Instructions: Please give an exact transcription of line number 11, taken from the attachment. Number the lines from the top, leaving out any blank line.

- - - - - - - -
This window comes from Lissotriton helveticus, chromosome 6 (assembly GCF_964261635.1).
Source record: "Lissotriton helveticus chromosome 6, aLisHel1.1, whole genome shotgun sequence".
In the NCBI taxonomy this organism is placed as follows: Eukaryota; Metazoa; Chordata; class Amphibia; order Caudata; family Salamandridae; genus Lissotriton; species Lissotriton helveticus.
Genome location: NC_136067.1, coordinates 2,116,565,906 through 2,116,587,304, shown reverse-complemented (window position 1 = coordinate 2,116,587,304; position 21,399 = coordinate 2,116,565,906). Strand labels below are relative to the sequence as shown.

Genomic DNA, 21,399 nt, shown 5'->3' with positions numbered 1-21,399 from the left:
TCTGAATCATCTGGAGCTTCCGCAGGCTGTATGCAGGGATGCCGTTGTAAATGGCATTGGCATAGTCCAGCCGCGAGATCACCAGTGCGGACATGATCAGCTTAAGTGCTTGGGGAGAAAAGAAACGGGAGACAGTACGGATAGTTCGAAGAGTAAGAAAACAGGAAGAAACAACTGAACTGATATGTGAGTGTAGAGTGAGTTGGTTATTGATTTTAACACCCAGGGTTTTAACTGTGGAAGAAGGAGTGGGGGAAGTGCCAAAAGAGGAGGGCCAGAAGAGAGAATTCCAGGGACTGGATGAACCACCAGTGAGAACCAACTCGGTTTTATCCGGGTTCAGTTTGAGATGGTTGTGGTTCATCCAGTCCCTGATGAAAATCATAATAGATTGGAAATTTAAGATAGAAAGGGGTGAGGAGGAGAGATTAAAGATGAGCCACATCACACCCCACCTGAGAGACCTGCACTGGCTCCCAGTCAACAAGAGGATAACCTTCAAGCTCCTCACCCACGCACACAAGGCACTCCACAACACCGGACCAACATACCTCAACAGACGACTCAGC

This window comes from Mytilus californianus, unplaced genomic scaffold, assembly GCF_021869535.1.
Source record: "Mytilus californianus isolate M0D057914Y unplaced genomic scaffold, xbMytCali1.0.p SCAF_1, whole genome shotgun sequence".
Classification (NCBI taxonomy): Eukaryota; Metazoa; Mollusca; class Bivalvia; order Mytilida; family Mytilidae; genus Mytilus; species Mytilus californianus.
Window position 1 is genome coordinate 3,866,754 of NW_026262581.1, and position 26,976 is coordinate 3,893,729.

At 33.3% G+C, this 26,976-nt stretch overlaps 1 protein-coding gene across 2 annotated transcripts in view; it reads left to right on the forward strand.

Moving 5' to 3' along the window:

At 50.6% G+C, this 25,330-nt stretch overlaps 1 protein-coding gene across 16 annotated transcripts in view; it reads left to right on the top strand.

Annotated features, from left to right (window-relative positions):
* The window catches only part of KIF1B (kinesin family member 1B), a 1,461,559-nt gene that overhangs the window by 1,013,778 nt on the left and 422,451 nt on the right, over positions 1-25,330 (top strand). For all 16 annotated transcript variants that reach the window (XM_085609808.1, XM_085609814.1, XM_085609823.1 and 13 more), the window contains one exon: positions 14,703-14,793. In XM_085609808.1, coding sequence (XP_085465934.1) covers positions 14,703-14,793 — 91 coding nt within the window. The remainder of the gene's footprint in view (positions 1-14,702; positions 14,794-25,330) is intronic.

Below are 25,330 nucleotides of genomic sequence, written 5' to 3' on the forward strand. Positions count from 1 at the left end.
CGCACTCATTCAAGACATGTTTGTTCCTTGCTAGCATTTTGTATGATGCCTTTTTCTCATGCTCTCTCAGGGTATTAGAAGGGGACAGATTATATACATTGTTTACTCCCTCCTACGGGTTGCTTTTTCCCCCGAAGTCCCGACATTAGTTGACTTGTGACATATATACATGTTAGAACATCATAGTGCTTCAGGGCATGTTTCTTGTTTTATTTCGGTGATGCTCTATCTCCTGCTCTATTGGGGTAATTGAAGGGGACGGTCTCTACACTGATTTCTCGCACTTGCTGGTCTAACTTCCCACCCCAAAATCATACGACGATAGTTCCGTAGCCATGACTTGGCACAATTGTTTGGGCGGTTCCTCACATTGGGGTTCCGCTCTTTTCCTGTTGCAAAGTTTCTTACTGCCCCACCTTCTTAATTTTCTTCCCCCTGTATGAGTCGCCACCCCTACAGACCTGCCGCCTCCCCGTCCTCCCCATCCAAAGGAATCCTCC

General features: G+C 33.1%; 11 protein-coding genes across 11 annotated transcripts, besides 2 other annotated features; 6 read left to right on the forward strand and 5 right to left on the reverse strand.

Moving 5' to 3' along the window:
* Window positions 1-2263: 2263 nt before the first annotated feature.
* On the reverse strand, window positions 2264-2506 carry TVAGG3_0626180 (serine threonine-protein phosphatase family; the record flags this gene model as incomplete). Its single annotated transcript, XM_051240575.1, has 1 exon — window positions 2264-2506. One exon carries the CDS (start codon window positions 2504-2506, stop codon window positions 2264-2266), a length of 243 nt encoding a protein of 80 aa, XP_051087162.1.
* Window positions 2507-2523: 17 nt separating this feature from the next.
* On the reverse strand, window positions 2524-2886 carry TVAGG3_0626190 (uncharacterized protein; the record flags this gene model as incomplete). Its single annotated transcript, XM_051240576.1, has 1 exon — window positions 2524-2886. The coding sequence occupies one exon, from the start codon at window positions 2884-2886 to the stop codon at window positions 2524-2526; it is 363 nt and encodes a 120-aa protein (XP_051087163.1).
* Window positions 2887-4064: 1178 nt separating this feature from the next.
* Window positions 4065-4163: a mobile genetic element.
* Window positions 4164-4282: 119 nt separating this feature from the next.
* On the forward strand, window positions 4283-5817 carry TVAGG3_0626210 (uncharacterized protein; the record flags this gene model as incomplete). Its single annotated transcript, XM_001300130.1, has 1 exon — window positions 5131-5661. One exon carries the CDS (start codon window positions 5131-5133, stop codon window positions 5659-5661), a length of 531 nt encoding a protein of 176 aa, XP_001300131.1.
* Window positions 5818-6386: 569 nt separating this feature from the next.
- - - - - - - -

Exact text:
At 33.3% G+C, this 26,976-nt stretch overlaps 1 protein-coding gene across 2 annotated transcripts in view; it reads left to right on the forward strand.